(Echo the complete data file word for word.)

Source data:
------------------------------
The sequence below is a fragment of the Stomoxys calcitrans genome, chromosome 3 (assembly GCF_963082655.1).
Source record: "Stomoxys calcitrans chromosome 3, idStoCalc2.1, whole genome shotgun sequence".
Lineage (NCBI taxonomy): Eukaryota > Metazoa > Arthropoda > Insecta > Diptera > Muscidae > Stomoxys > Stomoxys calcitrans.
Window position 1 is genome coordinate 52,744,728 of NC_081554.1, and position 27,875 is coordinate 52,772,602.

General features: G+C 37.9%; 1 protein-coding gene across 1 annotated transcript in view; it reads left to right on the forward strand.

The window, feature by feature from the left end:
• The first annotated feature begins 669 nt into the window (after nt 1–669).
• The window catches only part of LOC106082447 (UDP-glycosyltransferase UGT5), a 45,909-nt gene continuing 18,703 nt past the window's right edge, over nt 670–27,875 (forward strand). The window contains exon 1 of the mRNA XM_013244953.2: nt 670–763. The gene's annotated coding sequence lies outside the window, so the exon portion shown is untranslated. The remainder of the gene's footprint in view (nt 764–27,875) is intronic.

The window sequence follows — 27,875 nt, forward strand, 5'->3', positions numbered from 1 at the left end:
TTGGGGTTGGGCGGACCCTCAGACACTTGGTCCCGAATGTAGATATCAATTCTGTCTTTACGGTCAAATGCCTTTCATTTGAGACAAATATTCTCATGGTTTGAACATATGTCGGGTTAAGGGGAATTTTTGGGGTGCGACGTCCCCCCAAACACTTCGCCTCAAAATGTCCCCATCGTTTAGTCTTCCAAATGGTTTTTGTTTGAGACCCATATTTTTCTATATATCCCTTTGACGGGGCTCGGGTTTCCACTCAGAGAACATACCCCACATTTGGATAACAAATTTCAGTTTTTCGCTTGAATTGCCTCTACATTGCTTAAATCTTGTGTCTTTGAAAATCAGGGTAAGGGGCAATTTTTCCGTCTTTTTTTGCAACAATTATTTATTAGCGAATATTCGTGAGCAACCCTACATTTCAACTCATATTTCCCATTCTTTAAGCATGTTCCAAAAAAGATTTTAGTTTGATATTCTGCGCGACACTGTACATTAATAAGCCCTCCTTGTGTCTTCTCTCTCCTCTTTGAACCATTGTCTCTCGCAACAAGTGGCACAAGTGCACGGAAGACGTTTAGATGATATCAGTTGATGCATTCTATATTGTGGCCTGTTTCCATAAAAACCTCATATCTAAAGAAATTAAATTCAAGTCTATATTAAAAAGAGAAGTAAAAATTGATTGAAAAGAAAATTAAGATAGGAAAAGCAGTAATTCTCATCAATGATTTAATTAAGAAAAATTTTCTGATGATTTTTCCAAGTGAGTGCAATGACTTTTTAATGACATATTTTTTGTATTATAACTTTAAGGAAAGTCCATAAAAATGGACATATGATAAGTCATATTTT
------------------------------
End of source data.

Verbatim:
The sequence below is a fragment of the Stomoxys calcitrans genome, chromosome 3 (assembly GCF_963082655.1).
Source record: "Stomoxys calcitrans chromosome 3, idStoCalc2.1, whole genome shotgun sequence".
Lineage (NCBI taxonomy): Eukaryota > Metazoa > Arthropoda > Insecta > Diptera > Muscidae > Stomoxys > Stomoxys calcitrans.
Window position 1 is genome coordinate 52,744,728 of NC_081554.1, and position 27,875 is coordinate 52,772,602.

General features: G+C 37.9%; 1 protein-coding gene across 1 annotated transcript in view; it reads left to right on the forward strand.

The window, feature by feature from the left end:
• The first annotated feature begins 669 nt into the window (after nt 1–669).
• The window catches only part of LOC106082447 (UDP-glycosyltransferase UGT5), a 45,909-nt gene continuing 18,703 nt past the window's right edge, over nt 670–27,875 (forward strand). The window contains exon 1 of the mRNA XM_013244953.2: nt 670–763. The gene's annotated coding sequence lies outside the window, so the exon portion shown is untranslated. The remainder of the gene's footprint in view (nt 764–27,875) is intronic.

The window sequence follows — 27,875 nt, forward strand, 5'->3', positions numbered from 1 at the left end:
TTGGGGTTGGGCGGACCCTCAGACACTTGGTCCCGAATGTAGATATCAATTCTGTCTTTACGGTCAAATGCCTTTCATTTGAGACAAATATTCTCATGGTTTGAACATATGTCGGGTTAAGGGGAATTTTTGGGGTGCGACGTCCCCCCAAACACTTCGCCTCAAAATGTCCCCATCGTTTAGTCTTCCAAATGGTTTTTGTTTGAGACCCATATTTTTCTATATATCCCTTTGACGGGGCTCGGGTTTCCACTCAGAGAACATACCCCACATTTGGATAACAAATTTCAGTTTTTCGCTTGAATTGCCTCTACATTGCTTAAATCTTGTGTCTTTGAAAATCAGGGTAAGGGGCAATTTTTCCGTCTTTTTTTGCAACAATTATTTATTAGCGAATATTCGTGAGCAACCCTACATTTCAACTCATATTTCCCATTCTTTAAGCATGTTCCAAAAAAGATTTTAGTTTGATATTCTGCGCGACACTGTACATTAATAAGCCCTCCTTGTGTCTTCTCTCTCCTCTTTGAACCATTGTCTCTCGCAACAAGTGGCACAAGTGCACGGAAGACGTTTAGATGATATCAGTTGATGCATTCTATATTGTGGCCTGTTTCCATAAAAACCTCATATCTAAAGAAATTAAATTCAAGTCTATATTAAAAAGAGAAGTAAAAATTGATTGAAAAGAAAATTAAGATAGGAAAAGCAGTAATTCTCATCAATGATTTAATTAAGAAAAATTTTCTGATGATTTTTCCAAGTGAGTGCAATGACTTTTTAATGACATATTTTTTGTATTATAACTTTAAGGAAAGTCCATAAAAATGGACATATGATAAGTCATATTTT